Substitute the word ‘learn’ for ‘buy’, and you start to get a good idea of how insight-driven learning works.
This is not to say that rapid development is out of the window, or that learning programme design has to involve a lengthy research phase. Our own customers often find they have more insights than perhaps they realise, which we can draw out within a normal design process. Often it’s simply a matter of asking the right questions. And gathering insights is an ongoing, constant – sometimes iterative – process. The more we work with a particular client, the more programmes we have launched and learned from together, the greater becomes our mutual understanding of their different learner groups.
What is an insight?
Many have called over the years for L&D to become more evidence-based in its judgements – less reliant on outdated instructional theories and more resistant to ‘snake-oil’ salesmen parroting the latest pseudo-academic models and buzzphrases.
To be insight-driven is to be perhaps something more than purely evidence-based, since insights go somewhat beyond data. However, meaningful insights are always firmly rooted in empirical observation. An insight involves data-gathering, analysis and judgement – filtered according to an expertise born of long experience – and perhaps there is also a flash of intuition in there as well.
But what are the types of insights that feed into designing effective learning programmes?
Four types of insights that drive learning campaigns
Steve George, Learning Solutions Consultant at Lumesse Learning, has highlighted four of the primary categories of insights (below) that feed into successful learning programme design. These insights from different sources will often interact in interesting ways.
For instance, listening to the learner’s voice will sometimes highlight a disparity between the actual learner’s needs and the content that it is planned to be delivered. In order to bridge this gap it might be necessary to probe the business need – the ultimate ‘why’ behind the programme – in order to focus on what will satisfy the needs of both groups and create a win-win. This idea of finding a win-win is important because, as Steve says, “Without both those needs being satisfied, neither the organisation nor the learner will achieve their aims.”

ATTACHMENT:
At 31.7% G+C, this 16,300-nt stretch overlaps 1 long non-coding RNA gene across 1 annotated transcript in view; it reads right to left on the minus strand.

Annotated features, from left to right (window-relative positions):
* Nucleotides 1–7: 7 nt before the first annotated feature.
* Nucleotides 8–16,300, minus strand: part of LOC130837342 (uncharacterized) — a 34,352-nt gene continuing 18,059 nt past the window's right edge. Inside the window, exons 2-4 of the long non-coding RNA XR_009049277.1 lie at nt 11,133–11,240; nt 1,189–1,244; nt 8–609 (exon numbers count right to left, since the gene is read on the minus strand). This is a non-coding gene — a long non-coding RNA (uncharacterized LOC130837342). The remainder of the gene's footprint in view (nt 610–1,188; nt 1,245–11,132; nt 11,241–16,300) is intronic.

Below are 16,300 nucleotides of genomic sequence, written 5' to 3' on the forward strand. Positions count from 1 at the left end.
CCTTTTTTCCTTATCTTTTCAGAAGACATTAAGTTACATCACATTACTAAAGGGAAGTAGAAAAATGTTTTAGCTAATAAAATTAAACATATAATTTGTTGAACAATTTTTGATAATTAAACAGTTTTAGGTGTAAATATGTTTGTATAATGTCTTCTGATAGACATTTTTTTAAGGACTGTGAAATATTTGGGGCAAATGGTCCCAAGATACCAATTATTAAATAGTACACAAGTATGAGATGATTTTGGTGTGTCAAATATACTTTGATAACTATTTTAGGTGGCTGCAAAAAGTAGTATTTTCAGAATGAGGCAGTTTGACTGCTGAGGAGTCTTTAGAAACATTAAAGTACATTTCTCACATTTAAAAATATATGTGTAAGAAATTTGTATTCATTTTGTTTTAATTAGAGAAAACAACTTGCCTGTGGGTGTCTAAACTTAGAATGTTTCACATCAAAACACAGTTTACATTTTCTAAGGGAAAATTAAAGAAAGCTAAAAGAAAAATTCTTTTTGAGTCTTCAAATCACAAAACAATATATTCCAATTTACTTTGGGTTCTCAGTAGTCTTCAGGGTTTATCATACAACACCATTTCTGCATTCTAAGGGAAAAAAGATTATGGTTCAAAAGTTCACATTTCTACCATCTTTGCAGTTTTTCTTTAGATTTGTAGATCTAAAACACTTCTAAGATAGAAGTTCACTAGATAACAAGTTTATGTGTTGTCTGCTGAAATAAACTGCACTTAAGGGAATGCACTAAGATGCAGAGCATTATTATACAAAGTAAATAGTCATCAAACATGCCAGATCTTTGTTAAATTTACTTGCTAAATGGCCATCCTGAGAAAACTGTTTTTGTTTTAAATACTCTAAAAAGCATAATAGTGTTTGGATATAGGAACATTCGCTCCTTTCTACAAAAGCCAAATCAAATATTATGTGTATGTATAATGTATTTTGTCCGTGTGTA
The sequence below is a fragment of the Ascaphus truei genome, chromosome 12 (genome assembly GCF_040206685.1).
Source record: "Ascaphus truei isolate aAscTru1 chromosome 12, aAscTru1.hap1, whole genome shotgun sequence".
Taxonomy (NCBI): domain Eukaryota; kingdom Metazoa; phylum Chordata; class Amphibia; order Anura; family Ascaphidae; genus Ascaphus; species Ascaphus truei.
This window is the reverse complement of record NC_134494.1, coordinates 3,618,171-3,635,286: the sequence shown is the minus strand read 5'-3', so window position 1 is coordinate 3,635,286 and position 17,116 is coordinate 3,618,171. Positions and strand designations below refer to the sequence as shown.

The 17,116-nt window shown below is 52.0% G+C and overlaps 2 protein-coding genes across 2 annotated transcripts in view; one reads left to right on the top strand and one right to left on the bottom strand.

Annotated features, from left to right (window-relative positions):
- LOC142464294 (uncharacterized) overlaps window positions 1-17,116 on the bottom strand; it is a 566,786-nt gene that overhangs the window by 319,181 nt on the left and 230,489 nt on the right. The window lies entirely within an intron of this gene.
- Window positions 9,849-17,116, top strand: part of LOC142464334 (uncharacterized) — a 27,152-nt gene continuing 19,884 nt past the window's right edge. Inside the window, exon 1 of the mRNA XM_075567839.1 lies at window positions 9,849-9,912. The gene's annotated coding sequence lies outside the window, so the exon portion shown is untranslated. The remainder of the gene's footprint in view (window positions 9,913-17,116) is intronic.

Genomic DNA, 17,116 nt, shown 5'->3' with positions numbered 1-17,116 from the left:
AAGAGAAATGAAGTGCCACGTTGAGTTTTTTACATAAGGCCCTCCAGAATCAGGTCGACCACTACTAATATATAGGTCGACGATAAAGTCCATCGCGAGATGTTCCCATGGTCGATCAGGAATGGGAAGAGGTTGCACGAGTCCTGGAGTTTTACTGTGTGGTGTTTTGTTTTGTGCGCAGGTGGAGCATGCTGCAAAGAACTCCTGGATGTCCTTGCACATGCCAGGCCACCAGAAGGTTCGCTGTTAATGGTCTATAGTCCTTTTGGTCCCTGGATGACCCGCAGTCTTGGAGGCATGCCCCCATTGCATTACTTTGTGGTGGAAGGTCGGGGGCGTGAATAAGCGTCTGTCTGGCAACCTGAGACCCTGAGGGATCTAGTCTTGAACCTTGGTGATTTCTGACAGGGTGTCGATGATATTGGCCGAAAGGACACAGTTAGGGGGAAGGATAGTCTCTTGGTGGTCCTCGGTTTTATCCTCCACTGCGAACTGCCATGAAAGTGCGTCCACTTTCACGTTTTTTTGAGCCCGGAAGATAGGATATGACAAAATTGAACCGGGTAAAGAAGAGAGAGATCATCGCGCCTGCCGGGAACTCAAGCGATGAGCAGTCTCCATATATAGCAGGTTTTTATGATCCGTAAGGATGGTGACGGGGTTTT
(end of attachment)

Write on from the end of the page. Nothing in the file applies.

By listening to and engaging with the project team effectively, an external developer will gain valuable insight into the company culture that provides context for the learning, as well as how to work effectively as a learning partner with the organisation. At the same time, the internal team will gain insights from the external development team, both from specialist skills and knowledge that they bring to the table and also via the fourth category of insights. This category covers insights from the external environment as represented by the learning technology industry and many other relevant sources – from academic journals, to the news, and much in the middle.
Hard-working L&D departments don’t always have much opportunity to survey what is going on in this wider world, or don’t have as much experience to draw on from working and delivering within other organisations and sectors in the past.
Another important source of insights that can feed into programme design are those gleaned from analytics and, increasingly in the future, big data. This is a burgeoning area, and one we are exploring with our clients to help them build a more evidence-based and insight-driven learning practice.
No longer restricted to measuring take-up, completions and test scores through the limited metrics delivered by SCORM, L&D can now tell all sorts of things about how learners interact with digital content – and can benefit from the ability this provides to tweak and iterate. Indeed, the process of gathering insights and learning about your learners’ needs can no longer be confined to an initial design phase of the learning programme. Instead it becomes an ongoing feedback loop built into the programme delivery itself – with your insight-driven learning programme generating more insights as it is rolled out to the learners – to guide and hone your delivery of high-quality learning opportunities.
This article original appeared in The Curve Magazine.